Direct Clients for Subtitle Translation
Thread poster: Eric Stone

Eric Stone
Taiwan
Local time: 23:34
Chinese to English
Sep 30, 2016

Does anyone else have experience searching for direct clients in this field?

From what I understand, my best bet is to target TV networks and film production companies, but there are still a few unknowns:

-Should I only target companies from my source language, or can I target those from my target language (English) as well (ie. TV networks and film companies from the USA)?
-Who should I be contacting specifically?
-Who is responsible for making decisions about what subtitles to get translated within TV networks and film companies? Should I be looking for agents within the companies, or someone on staff?

In summary, I really just need some help figuring out who I should be making the calls/sending the e-mails to in order to try to get some direct clients. Perhaps just someone who really understands the TV and Film industries, post production, that sort of thing.

Just having trouble figuring out who to ask or where to look. Any help would be greatly appreciated!


 

Sylvano
Local time: 17:34
English to French
Does not (often) work that way Oct 3, 2016

Hi,
I'd say working directly for final clients is quite unusual, mainly for one reason: final clients prefer to pay more and get a package (translation + the purely technical parts linked to audiovisual translation) from an audiovisual company or, anyway, leave that part of post-production to somebody else (in a translation agency, for instance), who knows this part better (and can be accountable for it). Audiovisual translators usually can't provide the final product themselves, ready to be broadcast. But there must be exceptions (José ?).
My two cents.

[Edited at 2016-10-04 07:22 GMT]


 

Eric Stone
Taiwan
Local time: 23:34
Chinese to English
TOPIC STARTER
Things may be different for my source language Oct 4, 2016

Sylvano wrote:

Hi,
I'd say working directly for final clients is quite unusual, mainly for one reason: final clients prefer to pay more and get a package (translation + the purely technical parts linked to audiovisual translation) from an audiovisual company or, anyway, leave that part of post-production to somebody else (in a translation agency, for instance), who knows this part better (and can be accountable for it). Audiovisual translators usually can't provide the final product themselves, ready to be broadcast. But there must be exceptions (José ?).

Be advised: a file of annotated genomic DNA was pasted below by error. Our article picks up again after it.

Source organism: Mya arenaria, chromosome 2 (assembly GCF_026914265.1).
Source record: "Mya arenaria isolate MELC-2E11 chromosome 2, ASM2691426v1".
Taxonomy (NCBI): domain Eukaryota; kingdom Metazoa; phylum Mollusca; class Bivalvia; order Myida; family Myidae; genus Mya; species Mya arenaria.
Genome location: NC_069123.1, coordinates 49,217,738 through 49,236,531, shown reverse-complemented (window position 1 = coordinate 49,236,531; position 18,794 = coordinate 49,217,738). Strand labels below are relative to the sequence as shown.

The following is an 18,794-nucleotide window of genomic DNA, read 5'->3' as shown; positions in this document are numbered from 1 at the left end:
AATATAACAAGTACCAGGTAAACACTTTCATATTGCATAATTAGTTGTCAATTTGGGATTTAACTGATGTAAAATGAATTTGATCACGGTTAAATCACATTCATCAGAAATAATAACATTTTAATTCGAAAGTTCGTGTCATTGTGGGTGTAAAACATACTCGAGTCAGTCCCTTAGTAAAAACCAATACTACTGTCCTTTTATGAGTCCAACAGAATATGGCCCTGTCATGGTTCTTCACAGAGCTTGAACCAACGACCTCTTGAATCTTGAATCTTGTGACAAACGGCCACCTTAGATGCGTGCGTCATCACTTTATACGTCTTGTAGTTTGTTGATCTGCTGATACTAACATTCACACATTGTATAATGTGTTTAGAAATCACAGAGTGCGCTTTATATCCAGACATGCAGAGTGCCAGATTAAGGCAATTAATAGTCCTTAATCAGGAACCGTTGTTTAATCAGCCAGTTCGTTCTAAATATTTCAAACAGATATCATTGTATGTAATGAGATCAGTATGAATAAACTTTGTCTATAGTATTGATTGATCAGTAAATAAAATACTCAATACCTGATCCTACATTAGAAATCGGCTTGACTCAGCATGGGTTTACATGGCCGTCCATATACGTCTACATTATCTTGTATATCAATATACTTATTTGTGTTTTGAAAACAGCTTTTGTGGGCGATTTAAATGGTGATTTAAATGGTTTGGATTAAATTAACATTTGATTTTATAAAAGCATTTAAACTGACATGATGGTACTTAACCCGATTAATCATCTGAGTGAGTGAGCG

My two cents.


Thanks for the reply,

The thing about my source language is that a unique part of the TV and film industry here is that everything is subtitled by default. It's not like in my home country where you have to turn on subtitles or closed captions, or have the option, but rather on every TV program of every TV channel, there are Chinese subtitles (and the same for movies). For this reason, I would assume that any network or film company that wanted their subtitles translated to English wouldn't need to bother going through a company to get them subtitled first, but rather would already have subtitle files on hand, and would just need them translated. Keep in mind I also take care of timing, character limits, etc, and can offer them a completed .srt file that they can use - I'm not just giving them a word document or something like that.

I would assume this would mean I would be able to get direct clients with film companies and TV networks, provided I knew who, specifically, to contact within those companies.

[Edited at 2016-10-04 03:41 GMT]


 

Sylvano
Local time: 17:34
English to French
You have to investigate each potential client Oct 4, 2016

Shihaoheng wrote:

I would assume this would mean I would be able to get direct clients with film companies and TV networks, provided I knew who, specifically, to contact within those companies.

[Edited at 2016-10-04 03:41 GMT]


If they do have somebody who manages that part or a dedicated department for translation, it should be easy to find the info on their website or by giving them a call... When I mentionned the technical side of the job, I wasn't refering to cueing and delivering a timecoded translation, but being able to provide the final product that will be aired (with localized graphics, possible edits, specific settings for the broadcast, etc.). In my experience, the translation part (cueing + translating) usually is one line within a much wider overall quote with other (technical and post-prod) services.


 

Eric Stone
Taiwan
Local time: 23:34